“Upon learning of the positive cases, we immediately activated our COVID-19 response protocols to identify other team members who may have been at risk of exposure. The infected team members and the individuals working in proximity who were determined to be at moderate or high risk were sent home to self-quarantine with pay,” Waters wrote. “Last weekend, we closed the West Liberty plant for a four-day Easter holiday in order to carry out an intensive cleaning.”

Waters noted that “West Liberty Foods has adopted a comprehensive plan comprised of best practices to prevent, prepare for, and respond to a COVID-19 outbreak.” Read the details on The Catholic Mess­enger’s website at https://tinyurl.com/y8ssns82. The protocols include the measures Morataya requested in his letter. He told the Messenger April 19 that a worker told him 19 individuals have tested positive for the coronavirus.
The Catholic Messenger sought but did not receive a response from Tyson Foods about how the company planned to address the spread of coronavirus at the Columbus Junction plant. The company operates plants elsewhere in Iowa, including Waterloo and Council Bluffs.

Coalition petitions Iowa governor

The Center for Worker Justice also joined a coalition of more than 60 groups petitioning Gov. Reynolds and other Iowa leaders to direct Iowa’s businesses to take decisive steps to protect the state’s workforce from COVID-19. The coalition includes American Friends Service Committee of Iowa, Ethnic Minorities of Burma Advocacy, Refugee Alliance of Central Iowa, League of United Latin American Citizens, and Center for Worker Justice.
Thousands of Iowans “are risking their lives to provide food, health care, and other essential services while facing high risks of exposure to COVID-19 in their workplaces,” the groups’ statement says. “We know that existing racial and economic inequities in our communities are exacerbated by this pandemic, and temp workers, low wage workers, workers of color, and immigrant and refugee workers are at particular risk.”

The advocates say that “while workers have the right to report unsafe working conditions, many have reason to fear retaliation. Those brave enough to come forward too often find their reports falling on deaf ears.”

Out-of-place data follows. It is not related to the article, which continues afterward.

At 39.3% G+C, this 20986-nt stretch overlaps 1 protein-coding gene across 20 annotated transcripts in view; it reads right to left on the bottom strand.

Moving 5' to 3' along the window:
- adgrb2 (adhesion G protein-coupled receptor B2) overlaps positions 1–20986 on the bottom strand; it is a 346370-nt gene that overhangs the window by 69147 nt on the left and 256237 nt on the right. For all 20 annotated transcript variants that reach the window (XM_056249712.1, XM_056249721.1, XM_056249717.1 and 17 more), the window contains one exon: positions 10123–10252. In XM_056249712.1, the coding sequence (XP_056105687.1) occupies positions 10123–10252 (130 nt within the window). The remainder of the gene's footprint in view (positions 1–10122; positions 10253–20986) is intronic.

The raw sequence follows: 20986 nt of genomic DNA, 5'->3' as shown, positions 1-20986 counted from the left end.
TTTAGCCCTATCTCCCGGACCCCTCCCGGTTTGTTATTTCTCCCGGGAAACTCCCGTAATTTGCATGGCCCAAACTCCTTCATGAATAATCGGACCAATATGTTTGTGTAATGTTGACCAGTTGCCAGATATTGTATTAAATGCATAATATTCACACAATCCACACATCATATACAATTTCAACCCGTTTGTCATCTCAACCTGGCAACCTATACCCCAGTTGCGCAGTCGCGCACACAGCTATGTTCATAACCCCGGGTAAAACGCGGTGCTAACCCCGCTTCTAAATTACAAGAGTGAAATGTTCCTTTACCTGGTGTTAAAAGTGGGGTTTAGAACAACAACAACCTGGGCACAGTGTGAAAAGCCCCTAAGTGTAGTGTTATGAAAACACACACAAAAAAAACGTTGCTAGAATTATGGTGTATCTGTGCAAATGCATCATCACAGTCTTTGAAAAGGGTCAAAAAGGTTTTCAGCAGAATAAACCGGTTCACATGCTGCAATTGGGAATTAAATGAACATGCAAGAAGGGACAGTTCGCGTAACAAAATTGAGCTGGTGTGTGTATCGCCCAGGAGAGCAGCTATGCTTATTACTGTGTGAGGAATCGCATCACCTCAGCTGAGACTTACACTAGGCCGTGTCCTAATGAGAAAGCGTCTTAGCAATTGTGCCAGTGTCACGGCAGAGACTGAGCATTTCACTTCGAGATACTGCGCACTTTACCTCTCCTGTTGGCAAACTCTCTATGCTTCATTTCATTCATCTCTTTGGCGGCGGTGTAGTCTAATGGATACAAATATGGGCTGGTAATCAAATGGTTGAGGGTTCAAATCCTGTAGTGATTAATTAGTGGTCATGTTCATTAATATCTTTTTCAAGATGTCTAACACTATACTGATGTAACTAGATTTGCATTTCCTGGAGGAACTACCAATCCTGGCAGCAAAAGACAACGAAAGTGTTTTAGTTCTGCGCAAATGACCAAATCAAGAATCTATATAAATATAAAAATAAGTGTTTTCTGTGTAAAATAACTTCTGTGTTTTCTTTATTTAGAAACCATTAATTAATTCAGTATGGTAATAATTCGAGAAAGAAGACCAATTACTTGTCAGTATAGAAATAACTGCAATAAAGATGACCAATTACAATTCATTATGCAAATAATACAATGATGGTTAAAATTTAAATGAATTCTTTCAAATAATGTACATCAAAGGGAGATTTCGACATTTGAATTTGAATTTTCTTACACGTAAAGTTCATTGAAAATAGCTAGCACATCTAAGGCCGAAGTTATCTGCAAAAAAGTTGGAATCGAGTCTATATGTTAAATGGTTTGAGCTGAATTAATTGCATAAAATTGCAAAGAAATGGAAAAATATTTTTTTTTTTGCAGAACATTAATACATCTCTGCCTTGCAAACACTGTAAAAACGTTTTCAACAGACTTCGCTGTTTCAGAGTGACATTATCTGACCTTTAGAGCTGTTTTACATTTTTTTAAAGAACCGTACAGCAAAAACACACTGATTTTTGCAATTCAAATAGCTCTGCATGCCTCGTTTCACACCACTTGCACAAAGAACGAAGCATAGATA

The statement calls for, among other things:

• Requiring all Iowa employers to follow federal CDC and OSHA guidance on steps to prevent workplace exposure.

• Offering hazard pay and/or bonuses to all essential workers.

• Ensuring all exposed workers access to medical care and emergency assistance, regardless of health insurance coverage or immigration status.

• Directing Iowa Workforce Development to provide workers’ compensation to workers who contract COVID-19 at their workplaces.

• Meeting with workers, self-employed, and independent contractors from essential industries to hear about the conditions they face and work with them to develop additional response plans specific to their industries.

Educating about worker rights

The University of Iowa Labor Center has created an online resource of basic fact sheets on workers’ rights. The resource is available in English and Spanish, at laborcenter.uiowa.edu/ resources-workers.

In his homily for the April 19 Spanish-language Mass, Father Trevino also sought to educate workers about their rights and the steps to take to protect themselves and their families. Some parishioners worry about repercussions if they speak up. “People are scared to talk, even to me,” said Father Trevino, who serves as parochial vicar of St. Patrick Parish in Iowa City, St. Bernadette Parish in West Branch and St. Joseph Parish in West Liberty. Some of his fellow priests and women religious have expressed similar concerns, based on ministry to immigrants in the Diocese of Davenport.